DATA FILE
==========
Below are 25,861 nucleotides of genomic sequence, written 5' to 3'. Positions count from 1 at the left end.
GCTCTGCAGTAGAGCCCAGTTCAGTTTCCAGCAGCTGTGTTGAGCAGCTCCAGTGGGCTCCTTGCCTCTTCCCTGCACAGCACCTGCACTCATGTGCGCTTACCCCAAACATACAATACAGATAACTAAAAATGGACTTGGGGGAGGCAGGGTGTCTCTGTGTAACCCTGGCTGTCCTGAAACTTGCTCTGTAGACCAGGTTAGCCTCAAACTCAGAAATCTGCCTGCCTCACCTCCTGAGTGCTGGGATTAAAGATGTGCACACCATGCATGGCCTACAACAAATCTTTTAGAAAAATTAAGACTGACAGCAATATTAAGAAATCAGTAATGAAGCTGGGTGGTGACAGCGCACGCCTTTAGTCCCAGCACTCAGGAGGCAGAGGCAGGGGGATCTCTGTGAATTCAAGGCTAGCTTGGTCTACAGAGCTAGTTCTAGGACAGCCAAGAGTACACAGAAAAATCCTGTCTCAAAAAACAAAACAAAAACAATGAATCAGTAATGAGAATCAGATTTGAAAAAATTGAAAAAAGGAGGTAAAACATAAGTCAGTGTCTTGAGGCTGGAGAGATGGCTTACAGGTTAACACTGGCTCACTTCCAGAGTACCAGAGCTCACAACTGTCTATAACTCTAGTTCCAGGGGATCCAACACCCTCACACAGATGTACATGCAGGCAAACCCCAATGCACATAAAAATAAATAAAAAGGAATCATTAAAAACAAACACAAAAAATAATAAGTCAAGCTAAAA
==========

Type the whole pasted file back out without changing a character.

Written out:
Below are 25,861 nucleotides of genomic sequence, written 5' to 3'. Positions count from 1 at the left end.
GCTCTGCAGTAGAGCCCAGTTCAGTTTCCAGCAGCTGTGTTGAGCAGCTCCAGTGGGCTCCTTGCCTCTTCCCTGCACAGCACCTGCACTCATGTGCGCTTACCCCAAACATACAATACAGATAACTAAAAATGGACTTGGGGGAGGCAGGGTGTCTCTGTGTAACCCTGGCTGTCCTGAAACTTGCTCTGTAGACCAGGTTAGCCTCAAACTCAGAAATCTGCCTGCCTCACCTCCTGAGTGCTGGGATTAAAGATGTGCACACCATGCATGGCCTACAACAAATCTTTTAGAAAAATTAAGACTGACAGCAATATTAAGAAATCAGTAATGAAGCTGGGTGGTGACAGCGCACGCCTTTAGTCCCAGCACTCAGGAGGCAGAGGCAGGGGGATCTCTGTGAATTCAAGGCTAGCTTGGTCTACAGAGCTAGTTCTAGGACAGCCAAGAGTACACAGAAAAATCCTGTCTCAAAAAACAAAACAAAAACAATGAATCAGTAATGAGAATCAGATTTGAAAAAATTGAAAAAAGGAGGTAAAACATAAGTCAGTGTCTTGAGGCTGGAGAGATGGCTTACAGGTTAACACTGGCTCACTTCCAGAGTACCAGAGCTCACAACTGTCTATAACTCTAGTTCCAGGGGATCCAACACCCTCACACAGATGTACATGCAGGCAAACCCCAATGCACATAAAAATAAATAAAAAGGAATCATTAAAAACAAACACAAAAAATAATAAGTCAAGCTAAAA